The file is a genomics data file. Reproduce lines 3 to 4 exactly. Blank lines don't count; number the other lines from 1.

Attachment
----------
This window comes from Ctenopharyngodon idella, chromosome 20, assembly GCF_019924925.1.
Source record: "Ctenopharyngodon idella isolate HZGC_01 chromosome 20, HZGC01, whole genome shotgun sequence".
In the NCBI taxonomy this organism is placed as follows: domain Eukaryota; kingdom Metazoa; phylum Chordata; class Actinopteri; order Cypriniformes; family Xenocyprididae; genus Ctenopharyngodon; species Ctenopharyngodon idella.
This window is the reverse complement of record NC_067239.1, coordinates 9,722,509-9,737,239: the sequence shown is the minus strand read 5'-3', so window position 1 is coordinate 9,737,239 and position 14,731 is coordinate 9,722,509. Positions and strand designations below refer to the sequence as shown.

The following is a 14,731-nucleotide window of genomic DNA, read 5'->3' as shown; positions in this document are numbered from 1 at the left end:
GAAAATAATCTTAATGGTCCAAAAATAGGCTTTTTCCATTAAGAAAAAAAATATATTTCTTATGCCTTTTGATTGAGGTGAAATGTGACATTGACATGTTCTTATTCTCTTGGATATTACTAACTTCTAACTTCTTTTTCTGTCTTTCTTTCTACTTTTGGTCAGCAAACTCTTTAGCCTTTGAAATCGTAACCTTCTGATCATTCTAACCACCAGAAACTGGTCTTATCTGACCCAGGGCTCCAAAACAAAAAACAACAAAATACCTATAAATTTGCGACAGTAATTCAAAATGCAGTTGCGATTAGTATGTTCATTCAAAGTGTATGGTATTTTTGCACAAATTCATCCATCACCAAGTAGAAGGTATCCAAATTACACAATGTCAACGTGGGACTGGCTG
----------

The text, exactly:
In the NCBI taxonomy this organism is placed as follows: domain Eukaryota; kingdom Metazoa; phylum Chordata; class Actinopteri; order Cypriniformes; family Xenocyprididae; genus Ctenopharyngodon; species Ctenopharyngodon idella.
This window is the reverse complement of record NC_067239.1, coordinates 9,722,509-9,737,239: the sequence shown is the minus strand read 5'-3', so window position 1 is coordinate 9,737,239 and position 14,731 is coordinate 9,722,509. Positions and strand designations below refer to the sequence as shown.